Park Slope Paper,
a weekly newspaper, has begun covering news in the
Windsor Terrace, Sunset Park and Prospect Heights neighborhoods
of Brooklyn, N.Y. Three weeklies, which had been covering
these communities, were recently merged into the Park Slope
a broadsheet, is competing against The Park Slope News,
a tabloid weekly, published for many years by the Home Reporter,
which also publishes The Sunset News. Both papers
is one of about a dozen weekly papers published by the Brooklyn
Paper chain for residents of the borough. Editorial offices
for all of the publications are located at 26 Court st.
who is managing editor of the PSP, can be reached at 718/834-9350,
Latino," a syndicated weekly TV newsmagazine,
will make its New York regional debut on the Metro TV cable
channel in April.
weekly program will explore the Latino world of fashion,
culture and music.
Toribio, who will host the program, will interview well-known
and less-well-known Latino musicians, actors and cultural
executive producer Robert Rose, a former Univision exec,
is also handling syndication of a national version to debut
in October. The national version will expand on interviews
and stories that air on Metro TV and add original segments
SMITH IN LINE
TO BECOME NYFWA PRES.
of Utility Spotlight magazine has been nominated
to become the next president of the New York Financial Writers'
succeed Susan Rodetis, a freelance writer, who will join
new officers on the official ballot, which was proposed
by a committee headed by Myron Kandel, CNNfn, are: VP-Richard
Papiernmik, Nation's Restaurant News; treasurer-Brad
Finkelstein, National Mortgage News, and secretary-asst.
treasurer-Noelle Knox, USA Today.
of new officers will take place at the annual meeting, Jan.
23, 6:30 at the Marriott Marquis hotel in New York.
(Media news continued
on next page)
Edition, January 23, 2002, Page 4
NEW YORK SUN
TO DEBUT IN SPRING
The New York Sun will make its debut as a broadsheet
daily newspaper this spring, according to Seth Lipsky, who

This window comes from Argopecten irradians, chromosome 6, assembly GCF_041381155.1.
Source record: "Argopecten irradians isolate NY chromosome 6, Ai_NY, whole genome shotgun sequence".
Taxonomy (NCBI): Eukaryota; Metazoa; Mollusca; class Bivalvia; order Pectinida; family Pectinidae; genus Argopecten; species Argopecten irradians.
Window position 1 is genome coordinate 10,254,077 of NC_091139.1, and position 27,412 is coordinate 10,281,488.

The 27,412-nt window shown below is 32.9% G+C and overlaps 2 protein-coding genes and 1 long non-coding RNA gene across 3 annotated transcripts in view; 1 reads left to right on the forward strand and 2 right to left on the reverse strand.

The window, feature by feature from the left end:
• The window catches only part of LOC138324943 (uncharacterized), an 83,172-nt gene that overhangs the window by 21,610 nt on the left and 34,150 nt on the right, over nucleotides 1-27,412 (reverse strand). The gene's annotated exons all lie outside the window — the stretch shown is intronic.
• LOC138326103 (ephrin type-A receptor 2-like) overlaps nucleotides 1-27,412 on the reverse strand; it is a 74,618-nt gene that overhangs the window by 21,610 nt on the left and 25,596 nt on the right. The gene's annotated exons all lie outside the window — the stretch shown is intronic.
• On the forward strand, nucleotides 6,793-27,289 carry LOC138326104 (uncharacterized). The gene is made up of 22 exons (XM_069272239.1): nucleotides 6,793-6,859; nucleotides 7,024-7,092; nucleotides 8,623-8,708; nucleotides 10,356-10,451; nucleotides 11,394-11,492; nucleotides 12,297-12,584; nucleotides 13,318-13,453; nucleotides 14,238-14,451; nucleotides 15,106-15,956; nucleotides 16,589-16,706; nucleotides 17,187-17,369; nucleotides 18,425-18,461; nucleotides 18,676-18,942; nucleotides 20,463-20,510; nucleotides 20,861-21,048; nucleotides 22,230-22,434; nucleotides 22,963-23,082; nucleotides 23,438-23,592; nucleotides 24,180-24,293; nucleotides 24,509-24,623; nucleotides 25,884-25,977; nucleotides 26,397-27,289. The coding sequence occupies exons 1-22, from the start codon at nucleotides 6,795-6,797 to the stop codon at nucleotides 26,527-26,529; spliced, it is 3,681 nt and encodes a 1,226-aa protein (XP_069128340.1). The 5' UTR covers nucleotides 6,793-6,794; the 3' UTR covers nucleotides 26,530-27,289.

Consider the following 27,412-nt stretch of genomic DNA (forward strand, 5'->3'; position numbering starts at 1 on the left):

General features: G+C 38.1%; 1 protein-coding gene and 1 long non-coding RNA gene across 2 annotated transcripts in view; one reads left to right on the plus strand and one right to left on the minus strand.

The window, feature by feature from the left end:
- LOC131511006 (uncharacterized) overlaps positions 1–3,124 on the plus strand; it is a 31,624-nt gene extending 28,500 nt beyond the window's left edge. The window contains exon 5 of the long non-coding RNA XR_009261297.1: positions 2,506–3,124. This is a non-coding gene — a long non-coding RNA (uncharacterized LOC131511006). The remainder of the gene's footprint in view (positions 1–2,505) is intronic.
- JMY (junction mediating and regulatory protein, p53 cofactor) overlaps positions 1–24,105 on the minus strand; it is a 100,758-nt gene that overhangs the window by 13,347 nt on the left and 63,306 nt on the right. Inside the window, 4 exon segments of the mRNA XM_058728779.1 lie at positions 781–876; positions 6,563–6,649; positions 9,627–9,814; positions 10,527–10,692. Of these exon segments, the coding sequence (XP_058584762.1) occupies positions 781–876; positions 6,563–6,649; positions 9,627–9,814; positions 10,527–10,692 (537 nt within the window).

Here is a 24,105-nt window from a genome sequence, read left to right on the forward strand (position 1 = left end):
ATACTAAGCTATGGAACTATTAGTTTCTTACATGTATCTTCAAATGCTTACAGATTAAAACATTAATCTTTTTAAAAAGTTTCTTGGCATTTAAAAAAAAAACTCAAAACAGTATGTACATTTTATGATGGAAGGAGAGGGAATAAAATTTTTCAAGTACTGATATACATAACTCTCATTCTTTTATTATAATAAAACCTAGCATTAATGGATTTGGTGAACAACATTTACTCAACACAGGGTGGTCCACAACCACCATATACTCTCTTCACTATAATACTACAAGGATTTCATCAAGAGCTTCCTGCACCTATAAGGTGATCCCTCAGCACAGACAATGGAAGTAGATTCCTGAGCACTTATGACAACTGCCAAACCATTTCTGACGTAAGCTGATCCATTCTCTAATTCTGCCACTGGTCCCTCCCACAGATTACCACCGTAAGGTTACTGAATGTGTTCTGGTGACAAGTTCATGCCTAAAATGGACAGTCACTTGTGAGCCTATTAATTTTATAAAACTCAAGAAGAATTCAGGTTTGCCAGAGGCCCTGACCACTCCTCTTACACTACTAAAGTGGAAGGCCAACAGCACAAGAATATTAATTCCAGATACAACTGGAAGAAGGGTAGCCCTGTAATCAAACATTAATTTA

is the paper's president/CEO and editor.
Lipsky, former editor of The Forward, an English-language
edition of The Jewish Daily Forward, said the Sun
will fill a void created by the collapse of several broadsheets
in recent decades and the move by The New York Times
to national coverage.
The Sun, which will publish Monday-Friday, will
cover New York news, including politics, business, real
estate, philanthropy, education, religion, culture, entertainment
and sports. It will have sections on such beats as shopping,
fashion, health, technology, food and travel.
Coverage will come from the Sun's own columnists
and a group of freelance op-ed contributors.
The editorial page will stand for growth, lower taxes,
and will ventilate many other important issues of reform,
Ira Stoll, who started smartertimes.com,
which offers a daily critique of The New York Times,
is managing editor of the Sun, whose headquarters
have been established at 105 Chambers st., which is adjacent
to City Hall.
The paper will be sold in all five boroughs and will be
a single copy purchase on newsstands and by home delivery.
The financial backers of the Sun include: Charles
Brunie, chairman emeritus, Oppenheimer Capital; Andrew Cader,
co-CEO and senior managing dir., Spear Leeds & Kellogg
Gov't Securities; Russell Carson, general partner, Welsh,
Carson, Anderson & Stow and chairman of Rockefeller
Univ.; Richard Gilder, partner, Gilder, Gagnon, Howe &
Co.; Roger Hertog, vice chairman, Alliance Capital Mgmt.;
Hollinger Int'l, chaired by Conrad Black; Bruce Kovner,
founder and chairman of Caxton Corp. and chairman, Juilliard
School; Joe Reich, founding investor and director of N.Y.C.
Investment Fund; Joseph Steinberg, president, Leucadia Nat'l
Corp.; Michael Steinhardt, founder of Steinhardt Partners
and chairman of Tel Aviv Univ., and Thomas Tisch, managing
partner of FLF Assocs.
Goodman Media International is handling PR for the Sun.
ABRAMS JOINS SCHOLASTIC AS
Pam Abrams was named VP and editor-in-chief of Scholastic
Parent and Family Publishing.
She will oversee all editorial content for Scholastic
Parent & Child, which reaches 6.3 million readers,